A recap from the Legislative Action Summit


by Toni-Anne Barry

The fourth Legislative Action Summit, a two-day event sponsored by AAHOA and the American Hotel & Lodging Association (AHLA), brought together hoteliers, vendors, and brand representatives from across the country as they convened in Washington, D.C. this past September.


Phil Lovas, Deputy Assistant Secretary for the National Travel and Tourism Office in Industry and Analysis

Katherine Lugar, AHLA President and CEO

Chip Rogers, AAHOA President and CEO

Alexander Acosta, U.S. Secretary of Labor







AAHOA President and CEO Chip Rogers and AHLA President and CEO Katherine Lugar kicked off the event by welcoming attendees, discussing the importance of advocacy for the hotel industry, and walking attendees through everything the two-day summit would offer. U.S. Secretary of Labor Acosta, Phil Lovas, the Deputy Asst. Secretary for the National Travel and Tourism Office, Senator Mike Rounds (R-SD), and political insider David Wasserman addressed attendees on the first day. The speakers touched upon various issues such as the successes of tax reform, labor issues, international travel, and the political landscape as the nation heads into the critical 2018 midterm elections.

Secretary Acosta credited the current strength of the economy to the Tax Cuts and Jobs Act as well as the U.S. Department of Labor’s efforts to overturn unnecessary regulations that make it hard for small businesses to function. He also hailed a proposed rule by the National Labor Relations Board that would reinstate the historical definition of joint-employer and overturn the harmful, Obama-era rule that upended the franchise industry with its ambiguity and potential to wrongfully assign liability for workers to franchisors while stripping away a franchisee’s ability to manage their own businesses and employees. The Secretary also discussed the roll-out of association health plans (AHPs) under a new Labor Department ruling. Trade associations can now offer their small business members fully insured health plans. For hoteliers, this option is a game changer because it will allow them to offer more comprehensive and competitive benefit packages to their employees and enter larger insurance pools by joining together with other businesses to form a larger entity.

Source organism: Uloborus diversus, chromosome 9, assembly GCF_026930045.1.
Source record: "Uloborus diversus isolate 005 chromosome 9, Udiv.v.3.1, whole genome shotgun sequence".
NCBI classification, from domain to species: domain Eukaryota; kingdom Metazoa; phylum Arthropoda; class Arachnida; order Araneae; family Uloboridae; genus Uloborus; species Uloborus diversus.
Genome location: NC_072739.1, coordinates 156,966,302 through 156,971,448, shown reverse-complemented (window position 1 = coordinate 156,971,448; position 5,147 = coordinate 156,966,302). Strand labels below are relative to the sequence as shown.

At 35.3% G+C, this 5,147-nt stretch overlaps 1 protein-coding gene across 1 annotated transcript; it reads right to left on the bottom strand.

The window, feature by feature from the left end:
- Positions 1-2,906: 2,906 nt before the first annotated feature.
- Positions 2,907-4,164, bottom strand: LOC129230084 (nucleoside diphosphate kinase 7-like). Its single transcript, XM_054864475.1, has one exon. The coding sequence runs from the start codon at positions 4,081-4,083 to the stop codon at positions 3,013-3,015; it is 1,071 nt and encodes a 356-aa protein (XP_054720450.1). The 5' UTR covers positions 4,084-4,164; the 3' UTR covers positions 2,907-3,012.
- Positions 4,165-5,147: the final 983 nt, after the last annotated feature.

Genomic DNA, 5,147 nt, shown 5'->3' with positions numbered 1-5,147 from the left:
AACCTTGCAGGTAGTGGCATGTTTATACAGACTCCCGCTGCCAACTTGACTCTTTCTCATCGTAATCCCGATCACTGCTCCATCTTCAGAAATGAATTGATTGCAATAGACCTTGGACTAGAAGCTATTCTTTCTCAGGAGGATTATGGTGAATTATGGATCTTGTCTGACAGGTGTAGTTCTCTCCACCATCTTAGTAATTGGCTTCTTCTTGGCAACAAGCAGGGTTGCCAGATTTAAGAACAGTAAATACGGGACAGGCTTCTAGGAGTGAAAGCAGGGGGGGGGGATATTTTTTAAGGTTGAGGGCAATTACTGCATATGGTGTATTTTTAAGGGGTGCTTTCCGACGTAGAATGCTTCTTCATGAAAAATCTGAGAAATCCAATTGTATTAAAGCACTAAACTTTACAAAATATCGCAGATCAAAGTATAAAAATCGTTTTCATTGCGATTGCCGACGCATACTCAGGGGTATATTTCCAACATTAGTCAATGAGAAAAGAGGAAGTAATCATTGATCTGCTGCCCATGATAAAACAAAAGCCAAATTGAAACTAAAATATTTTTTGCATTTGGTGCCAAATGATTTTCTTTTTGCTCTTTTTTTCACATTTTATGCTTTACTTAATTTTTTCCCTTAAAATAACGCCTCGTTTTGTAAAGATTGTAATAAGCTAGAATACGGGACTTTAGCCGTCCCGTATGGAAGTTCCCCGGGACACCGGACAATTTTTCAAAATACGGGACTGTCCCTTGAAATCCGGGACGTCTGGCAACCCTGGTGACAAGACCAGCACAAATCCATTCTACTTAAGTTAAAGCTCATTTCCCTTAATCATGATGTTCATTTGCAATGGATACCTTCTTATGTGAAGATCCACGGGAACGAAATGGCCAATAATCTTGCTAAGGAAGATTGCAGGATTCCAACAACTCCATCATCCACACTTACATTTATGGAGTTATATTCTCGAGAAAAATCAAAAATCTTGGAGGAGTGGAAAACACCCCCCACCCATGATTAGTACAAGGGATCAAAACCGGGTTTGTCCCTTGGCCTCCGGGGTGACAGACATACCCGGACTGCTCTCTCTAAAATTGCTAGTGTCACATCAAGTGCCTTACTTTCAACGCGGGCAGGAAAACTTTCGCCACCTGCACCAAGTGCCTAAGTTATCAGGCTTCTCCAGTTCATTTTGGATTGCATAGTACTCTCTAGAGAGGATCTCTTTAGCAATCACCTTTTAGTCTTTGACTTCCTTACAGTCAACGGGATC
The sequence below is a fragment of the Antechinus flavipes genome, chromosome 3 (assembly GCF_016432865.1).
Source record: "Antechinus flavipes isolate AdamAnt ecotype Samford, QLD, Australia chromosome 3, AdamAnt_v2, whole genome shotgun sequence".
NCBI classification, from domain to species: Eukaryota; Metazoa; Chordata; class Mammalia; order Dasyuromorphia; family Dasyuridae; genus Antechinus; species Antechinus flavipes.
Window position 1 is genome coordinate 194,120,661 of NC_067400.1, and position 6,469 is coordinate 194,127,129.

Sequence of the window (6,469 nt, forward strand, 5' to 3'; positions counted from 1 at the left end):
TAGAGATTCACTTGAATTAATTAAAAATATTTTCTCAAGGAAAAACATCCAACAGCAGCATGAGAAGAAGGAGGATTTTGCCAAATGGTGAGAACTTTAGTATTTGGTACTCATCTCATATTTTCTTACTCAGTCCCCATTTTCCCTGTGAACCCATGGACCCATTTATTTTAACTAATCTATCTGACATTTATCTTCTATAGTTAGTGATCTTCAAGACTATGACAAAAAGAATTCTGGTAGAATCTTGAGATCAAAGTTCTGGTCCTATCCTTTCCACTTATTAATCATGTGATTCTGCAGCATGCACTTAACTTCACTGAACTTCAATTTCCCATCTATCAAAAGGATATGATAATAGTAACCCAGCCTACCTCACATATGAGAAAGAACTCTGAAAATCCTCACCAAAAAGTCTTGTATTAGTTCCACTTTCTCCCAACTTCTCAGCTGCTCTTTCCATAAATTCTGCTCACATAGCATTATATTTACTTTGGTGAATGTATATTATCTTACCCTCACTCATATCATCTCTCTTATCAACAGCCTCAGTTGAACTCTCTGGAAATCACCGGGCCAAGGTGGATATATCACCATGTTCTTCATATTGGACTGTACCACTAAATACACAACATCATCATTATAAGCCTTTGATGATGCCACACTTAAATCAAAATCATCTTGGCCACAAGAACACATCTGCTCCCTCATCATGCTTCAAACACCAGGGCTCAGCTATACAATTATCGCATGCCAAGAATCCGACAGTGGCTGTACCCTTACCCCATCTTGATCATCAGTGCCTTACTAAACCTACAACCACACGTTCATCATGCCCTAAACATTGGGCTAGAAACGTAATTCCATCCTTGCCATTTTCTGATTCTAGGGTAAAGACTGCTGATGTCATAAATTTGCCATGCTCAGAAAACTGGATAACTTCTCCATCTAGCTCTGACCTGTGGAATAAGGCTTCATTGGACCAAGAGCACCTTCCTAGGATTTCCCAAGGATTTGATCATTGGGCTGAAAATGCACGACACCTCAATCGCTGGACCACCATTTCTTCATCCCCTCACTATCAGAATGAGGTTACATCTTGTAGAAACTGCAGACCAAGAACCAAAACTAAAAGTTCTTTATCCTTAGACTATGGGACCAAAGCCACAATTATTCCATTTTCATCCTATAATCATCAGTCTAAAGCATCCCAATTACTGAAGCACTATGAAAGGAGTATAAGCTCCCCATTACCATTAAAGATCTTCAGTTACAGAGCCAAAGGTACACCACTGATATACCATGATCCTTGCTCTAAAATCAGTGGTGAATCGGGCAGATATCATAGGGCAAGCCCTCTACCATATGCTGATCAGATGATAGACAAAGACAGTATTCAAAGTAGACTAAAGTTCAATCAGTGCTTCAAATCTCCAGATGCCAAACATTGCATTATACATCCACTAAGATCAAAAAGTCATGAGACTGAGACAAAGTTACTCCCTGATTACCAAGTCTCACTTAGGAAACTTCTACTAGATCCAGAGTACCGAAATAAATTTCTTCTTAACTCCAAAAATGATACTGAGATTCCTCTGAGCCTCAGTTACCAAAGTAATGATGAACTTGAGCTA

U.S. Department of Commerce Deputy Assistant Secretary Phil Lovas announced that 2016 and 2017 data on international visitors to the U.S. had been corrected and offered an analysis of the new numbers. He revealed that over 77 million international tourists visited the U.S. in 2017 and spent a record-breaking $251.4 billion, a 2 percent increase over 2016. Lovas highlighted that international visitors support over 1.2 million jobs, spending an average of $4,000 on their trips.

The second day of the summit saw hoteliers travel to Capitol Hill to meet with their elected officials. Hoteliers discussed the major issues facing the hotel industry such as stopping online booking scams that deeply impact guest experience and their hotel’s reputation, increasing international tourism by expanding the Visa Waiver program, and combating the labor shortage. Most importantly, AAHOA members urged Congress to support making key provisions of the Tax Cuts and Jobs Act permanent, such as the small-business tax deduction and reduced individual rates. These are set to expire in 2026. Hoteliers shared how the tax cuts benefited their businesses and how they reinvested the tax savings into increasing wages, creating new jobs, and expanding their businesses. There is strength in numbers, and LAS allowed the hotel industry to present a strong and unified voice to the most powerful lawmakers in the nation on issues that matter most to them.


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